top of page

How to be a Successful Manager

The following is a post by DC Ecowomen Board Member Rebecca Aicher.

February 12, 2013 Management Workshop

Recently, I was fortunate to attend the DC EcoWomen workshop entitled “How to Be a Successful Woman Manager.” This workshop was led by three impressive women: Elizabeth Wallace; Danielle Moodie-Mills; and Greta Bagwell from the National Wildlife Federation. Elizabeth, Danielle, and Greta emphasized that being a successful manager is not a man versus woman dynamic; rather, management is about flexibility, self-reflection, and respect.

Elizabeth, Danielle, and Greta began the workshop by asking all of us what we value in managers, and we generated a long and varied list. In addition, we talked about the less desirable characteristics of managers. Both lists highlighted a common thread; we are a multi-generational, diverse workforce with many weaknesses and a myriad of strengths. In order to play on those strengths, successful managers are able to support the myriad of personalities through trust, respect, and honesty.

Elizabeth, Greta, and Danielle provided a plethora of wonderful advice. Just to highlight a few pieces, Elizabeth shared her love of reading through providing an annotated list of recommended books about being a leader, good communicator, and successful manager.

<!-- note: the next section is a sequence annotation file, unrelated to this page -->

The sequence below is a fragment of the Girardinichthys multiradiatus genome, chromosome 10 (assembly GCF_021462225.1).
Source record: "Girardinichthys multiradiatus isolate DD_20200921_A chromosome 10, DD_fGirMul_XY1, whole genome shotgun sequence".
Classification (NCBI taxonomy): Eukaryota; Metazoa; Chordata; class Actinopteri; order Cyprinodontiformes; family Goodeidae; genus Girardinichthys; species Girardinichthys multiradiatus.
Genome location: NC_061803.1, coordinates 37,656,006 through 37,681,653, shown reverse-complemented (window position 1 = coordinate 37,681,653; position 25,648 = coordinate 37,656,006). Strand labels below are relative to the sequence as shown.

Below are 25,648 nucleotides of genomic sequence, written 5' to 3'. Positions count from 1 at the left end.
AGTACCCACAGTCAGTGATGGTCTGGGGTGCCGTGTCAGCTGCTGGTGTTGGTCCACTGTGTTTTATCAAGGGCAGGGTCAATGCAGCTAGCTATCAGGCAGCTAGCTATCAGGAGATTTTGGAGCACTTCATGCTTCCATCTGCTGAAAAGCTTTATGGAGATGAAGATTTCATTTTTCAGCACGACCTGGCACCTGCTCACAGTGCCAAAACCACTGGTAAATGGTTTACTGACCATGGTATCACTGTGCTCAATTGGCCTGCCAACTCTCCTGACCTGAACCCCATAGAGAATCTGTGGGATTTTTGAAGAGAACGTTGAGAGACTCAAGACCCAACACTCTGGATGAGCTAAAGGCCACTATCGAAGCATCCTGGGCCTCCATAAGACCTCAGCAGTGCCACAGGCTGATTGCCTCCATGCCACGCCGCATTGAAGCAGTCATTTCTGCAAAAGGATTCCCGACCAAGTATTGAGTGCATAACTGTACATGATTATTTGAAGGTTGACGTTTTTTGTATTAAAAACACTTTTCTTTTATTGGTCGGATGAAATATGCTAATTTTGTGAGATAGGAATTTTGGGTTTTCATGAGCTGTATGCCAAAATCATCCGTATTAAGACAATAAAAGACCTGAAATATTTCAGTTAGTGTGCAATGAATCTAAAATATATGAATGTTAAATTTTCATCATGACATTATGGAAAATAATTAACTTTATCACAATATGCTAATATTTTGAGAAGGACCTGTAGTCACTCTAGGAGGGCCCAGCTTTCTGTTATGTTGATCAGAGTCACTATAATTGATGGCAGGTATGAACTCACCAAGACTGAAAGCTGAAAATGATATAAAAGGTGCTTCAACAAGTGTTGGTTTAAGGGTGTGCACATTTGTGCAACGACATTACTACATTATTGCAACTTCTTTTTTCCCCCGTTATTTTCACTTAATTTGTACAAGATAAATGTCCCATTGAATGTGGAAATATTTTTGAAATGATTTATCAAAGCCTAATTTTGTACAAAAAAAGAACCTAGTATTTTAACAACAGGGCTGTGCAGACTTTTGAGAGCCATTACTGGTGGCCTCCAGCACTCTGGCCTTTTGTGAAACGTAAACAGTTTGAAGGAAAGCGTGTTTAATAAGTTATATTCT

Greta’s tips for “managing up”:

  1. Use the power of the check-in

  2. Follow the no surprises rule-give your boss a heads up if you know something that may affect your boss

  3. Act as a nudge coach to help your boss become more aware

  4. Figure out what your boss cares about and communicate about those topics

  5. Know your limits, it is acceptable to say no if you know that you don’t have the time to work on something

  6. Talk like your boss and communicate to your manager in her/his style

  7. Develop a relationship with your boss

Danielle shared her experiences working across generational lines, and gave us some entertaining and insightful advice on how to appreciate the Baby Boomers, Generation Xers, and Millenials-we all have something to contribute!

Elizabeth said she hoped that they planted numerous “seeds” that we will use throughout our careers, and I am confident those seeds have already begun to grow. I am looking forward to reading many of Elizabeth’s book suggestions, including Quiet: The Power of Introverts in a World That Can’t Stop Talking. Now, I am using my weekly check-ins with my boss to outline new opportunities. And thanks to Danielle, I appreciate the unsolicited advice I receive from my intergenerational co-workers. I can say with confidence that my professional experience has been enriched from Elizabeth’s, Danielle’s, and Greta’s advice and insight.

For more tips on how to get ahead in your career, check out our Resources page!


Recent Posts

See All


bottom of page